Even if I try to suspend my cynicism and pretend for one minute that I'm a kid again excited about a programme stuffed with more toys than Santa's grotto, I still think it's a pile of pants dressed up in sparkly tinsel and an army of precocious brats.
Yet it was the most watched programme of 2012, with 1.3million viewers, who all seemed to love it.
I sat with my nearly 5 year old watching the beginning of it last Friday (feeling the pressure to ride the 'national treasure' wave) but he was as baffled as I was and said he was bored after half an hour and took himself to bed. I switched away, glad I didn't have to sit through any more of this cringeworthy commercial TV. I've seen other segments since - and it seemed the whole thing was one big advertorial.
Surely there's a law against how much advertising you can have on public service broadcasting?
I lost count the number of times that Cheesebrudy suddenly adopted a robotic marketing tone and read from a script about how wonderful a product was - in the middle of the programming? Is this legal?
Interspersed with brands and advertising galore, it just seemed too much. And this is aimed at kids?! Where was the content? This was no better than QVC - it wouldn't surprise me if RTE starting selling the crap on the show, just to make even more money from the advertisers.
And what about the people in the audience, shamelessly begging for freebies but otherwise looking bored in enforced fun Santa hats.
Everyone has called me "and old cynic" this week, and said it's such a traditional part of Irish christmas. I'm definitely in a minority in thinking it's evil commercialism around these parts. People will be baying for my blood after I publish this blog post!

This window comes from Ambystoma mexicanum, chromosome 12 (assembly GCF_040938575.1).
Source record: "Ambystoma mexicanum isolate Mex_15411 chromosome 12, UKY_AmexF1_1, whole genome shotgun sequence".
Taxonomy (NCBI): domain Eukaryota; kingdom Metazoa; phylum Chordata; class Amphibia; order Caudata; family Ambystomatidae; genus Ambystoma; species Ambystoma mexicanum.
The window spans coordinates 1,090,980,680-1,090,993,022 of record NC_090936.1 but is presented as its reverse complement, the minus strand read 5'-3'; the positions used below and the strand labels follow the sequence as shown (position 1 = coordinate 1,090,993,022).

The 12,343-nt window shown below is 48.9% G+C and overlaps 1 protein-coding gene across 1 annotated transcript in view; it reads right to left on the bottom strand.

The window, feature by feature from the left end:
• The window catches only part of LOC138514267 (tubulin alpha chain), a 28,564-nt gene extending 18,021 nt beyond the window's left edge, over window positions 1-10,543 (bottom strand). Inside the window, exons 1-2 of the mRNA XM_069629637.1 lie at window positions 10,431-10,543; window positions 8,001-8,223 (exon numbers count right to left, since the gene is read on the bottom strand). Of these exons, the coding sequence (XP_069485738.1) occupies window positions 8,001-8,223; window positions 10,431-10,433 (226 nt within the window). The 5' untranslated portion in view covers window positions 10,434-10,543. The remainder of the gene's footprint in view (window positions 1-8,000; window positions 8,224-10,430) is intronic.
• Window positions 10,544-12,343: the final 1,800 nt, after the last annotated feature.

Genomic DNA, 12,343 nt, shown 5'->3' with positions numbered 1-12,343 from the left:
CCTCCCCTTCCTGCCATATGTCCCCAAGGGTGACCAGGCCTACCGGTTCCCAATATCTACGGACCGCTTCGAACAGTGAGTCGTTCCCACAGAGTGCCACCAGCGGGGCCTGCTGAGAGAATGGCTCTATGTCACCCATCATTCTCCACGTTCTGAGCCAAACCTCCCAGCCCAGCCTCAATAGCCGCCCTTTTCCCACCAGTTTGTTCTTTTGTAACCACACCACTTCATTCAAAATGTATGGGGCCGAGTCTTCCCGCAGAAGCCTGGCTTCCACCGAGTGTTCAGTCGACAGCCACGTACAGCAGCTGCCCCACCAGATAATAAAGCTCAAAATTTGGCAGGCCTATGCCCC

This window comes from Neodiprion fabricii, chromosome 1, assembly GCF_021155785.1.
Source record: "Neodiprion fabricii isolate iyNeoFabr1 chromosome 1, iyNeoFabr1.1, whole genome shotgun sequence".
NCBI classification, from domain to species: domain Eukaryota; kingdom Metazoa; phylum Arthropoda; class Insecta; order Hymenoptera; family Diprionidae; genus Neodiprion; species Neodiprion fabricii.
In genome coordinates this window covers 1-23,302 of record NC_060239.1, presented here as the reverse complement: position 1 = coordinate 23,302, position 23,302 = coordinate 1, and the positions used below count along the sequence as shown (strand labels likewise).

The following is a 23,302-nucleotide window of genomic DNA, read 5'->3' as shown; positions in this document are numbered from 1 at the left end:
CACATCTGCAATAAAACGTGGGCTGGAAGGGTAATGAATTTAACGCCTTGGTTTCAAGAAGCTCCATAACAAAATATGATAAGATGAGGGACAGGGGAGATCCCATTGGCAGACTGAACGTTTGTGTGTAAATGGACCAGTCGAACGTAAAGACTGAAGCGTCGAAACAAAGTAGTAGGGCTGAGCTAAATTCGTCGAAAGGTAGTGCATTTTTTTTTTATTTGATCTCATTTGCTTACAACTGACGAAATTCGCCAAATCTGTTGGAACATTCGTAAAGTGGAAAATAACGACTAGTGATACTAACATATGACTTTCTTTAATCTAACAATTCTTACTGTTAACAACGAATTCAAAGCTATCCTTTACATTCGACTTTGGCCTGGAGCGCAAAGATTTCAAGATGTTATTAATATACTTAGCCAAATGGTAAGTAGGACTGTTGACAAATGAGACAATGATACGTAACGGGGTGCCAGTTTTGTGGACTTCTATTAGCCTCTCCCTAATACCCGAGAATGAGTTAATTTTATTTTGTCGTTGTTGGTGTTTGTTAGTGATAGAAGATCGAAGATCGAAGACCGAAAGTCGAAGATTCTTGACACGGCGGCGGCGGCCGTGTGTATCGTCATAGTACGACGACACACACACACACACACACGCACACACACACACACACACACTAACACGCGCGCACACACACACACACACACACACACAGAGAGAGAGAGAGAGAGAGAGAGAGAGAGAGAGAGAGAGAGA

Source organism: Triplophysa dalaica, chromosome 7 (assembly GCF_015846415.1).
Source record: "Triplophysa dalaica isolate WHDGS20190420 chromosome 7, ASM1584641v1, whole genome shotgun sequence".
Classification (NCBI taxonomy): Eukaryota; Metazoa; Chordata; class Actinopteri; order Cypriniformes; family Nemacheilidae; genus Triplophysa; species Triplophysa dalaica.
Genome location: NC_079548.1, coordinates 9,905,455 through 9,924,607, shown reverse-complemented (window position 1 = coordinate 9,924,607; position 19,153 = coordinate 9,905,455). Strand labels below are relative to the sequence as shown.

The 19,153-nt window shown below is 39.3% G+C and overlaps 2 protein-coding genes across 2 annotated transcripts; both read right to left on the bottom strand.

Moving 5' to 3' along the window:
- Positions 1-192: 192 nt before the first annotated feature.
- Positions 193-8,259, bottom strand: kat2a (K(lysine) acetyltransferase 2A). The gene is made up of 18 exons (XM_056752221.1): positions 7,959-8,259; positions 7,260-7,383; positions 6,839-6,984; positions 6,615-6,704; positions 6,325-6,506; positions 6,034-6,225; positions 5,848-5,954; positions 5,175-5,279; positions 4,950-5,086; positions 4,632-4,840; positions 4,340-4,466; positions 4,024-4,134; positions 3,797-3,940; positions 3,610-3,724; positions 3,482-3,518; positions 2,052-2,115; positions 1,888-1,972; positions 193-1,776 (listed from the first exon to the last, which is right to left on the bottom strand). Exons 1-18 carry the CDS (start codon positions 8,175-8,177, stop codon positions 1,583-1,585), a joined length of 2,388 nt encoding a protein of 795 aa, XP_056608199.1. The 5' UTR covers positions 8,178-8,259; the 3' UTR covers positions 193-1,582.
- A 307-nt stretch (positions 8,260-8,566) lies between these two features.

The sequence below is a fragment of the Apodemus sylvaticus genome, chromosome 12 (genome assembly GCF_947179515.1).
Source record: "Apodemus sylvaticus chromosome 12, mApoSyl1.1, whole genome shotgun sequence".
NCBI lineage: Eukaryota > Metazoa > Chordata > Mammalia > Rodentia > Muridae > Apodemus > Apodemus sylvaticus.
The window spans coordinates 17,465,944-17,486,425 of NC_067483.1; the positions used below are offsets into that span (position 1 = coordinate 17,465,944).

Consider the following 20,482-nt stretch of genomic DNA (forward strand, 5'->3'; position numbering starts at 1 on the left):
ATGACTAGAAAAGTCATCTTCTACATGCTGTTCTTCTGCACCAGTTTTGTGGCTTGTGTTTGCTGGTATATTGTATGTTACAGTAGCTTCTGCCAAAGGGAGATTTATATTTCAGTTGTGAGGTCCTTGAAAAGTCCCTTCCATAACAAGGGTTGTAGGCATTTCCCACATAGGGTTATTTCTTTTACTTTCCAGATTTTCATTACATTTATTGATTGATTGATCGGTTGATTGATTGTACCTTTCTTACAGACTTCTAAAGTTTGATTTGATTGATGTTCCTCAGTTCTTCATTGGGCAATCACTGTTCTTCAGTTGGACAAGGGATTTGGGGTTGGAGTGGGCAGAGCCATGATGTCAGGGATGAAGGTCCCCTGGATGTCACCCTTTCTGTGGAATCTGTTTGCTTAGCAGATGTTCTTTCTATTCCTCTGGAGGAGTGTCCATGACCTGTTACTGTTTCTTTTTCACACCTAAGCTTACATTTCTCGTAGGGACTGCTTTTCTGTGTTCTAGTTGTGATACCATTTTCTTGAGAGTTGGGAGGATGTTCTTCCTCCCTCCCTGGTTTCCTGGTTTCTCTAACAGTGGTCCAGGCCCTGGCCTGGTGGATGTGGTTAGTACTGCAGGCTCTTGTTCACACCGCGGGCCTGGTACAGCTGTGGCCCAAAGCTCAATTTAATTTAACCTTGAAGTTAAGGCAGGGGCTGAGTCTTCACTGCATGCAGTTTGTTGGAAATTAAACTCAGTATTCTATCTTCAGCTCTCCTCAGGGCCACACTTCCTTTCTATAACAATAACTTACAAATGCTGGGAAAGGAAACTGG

Just as I was getting over the trauma of the Toy Show I read a brilliant article in last week's Examiner called Just Say No! It talked about how Irish children are the biggest consumers of TV advertising in Europe. How alarming.
Does anyone know how dangerous it is for young children to be exposed to so much advertising?
Most kids believe everything they're told - and so when grown ups are telling them that Vodafone is akin to Santa by giving hundreds of the mums and dads in the audience smart phones, they buy into the branding hook line and sinker, desperate to be part of the show of so much excess.
Because the lines between programming and content are blurred beyond recognition, the kids don't know what to believe. This is more than product placement because Tubridy is telling kids that Vodafone has a great product, and then we cut to an ad break and there is Vodafone again with some tweety-pie birdy phones. Oh aren't they sooo cute?! Aw look at them, isn't Vodafone so special.
Vodafone then stays with them for life - a strong positive memory is forged. Job done for the marketing director at Vodafone.
I grew up in the UK where advertising is seen as evil and we all believe that paying a licence fee entitles us to advertising-free TV and radio. Brands are not allowed to even appear on TV. And no mention whatsoever. You get used to this luxury so that's why I find it such a massive shock to be bombarded with advertising on public service broadcasting over here in Ireland.
I hate listening to the radio over here for merely that reason, that and the constant jibber-jabber of people and very little decent music.
I'm astounded that the Irish public service broadcaster RTE can get away with two hours of incessant advertising aimed at kids?!
It is all very scary stuff!
I was checking out the Commications Code aimed at Children and from what I gather, the only issue the Broadcasting Authority of Ireland has with advertising aimed at children is that it has to be "appropriate for their age", eg, it can't be alcohol, fatty food likely to promote obesity or contain sex or violence.
So the bombardment of two hours of advertising messages is alright then, because it's "appropriate"?!
I'm not convinced. It sits very uneasy with me. Do we really want our kids to be victims of the most advertisments in Europe?
Two words: Pester and Power!
I've given up watching advertising - I record everything off the telly now and fast-forward through the ads. My kids don't have a clue what ads are - and I hope to keep it that way.
But seriously, I think all advertising should be taken with a healthy pinch of cynicism. Especially at Christmas.
Bah Vodafone Humbug!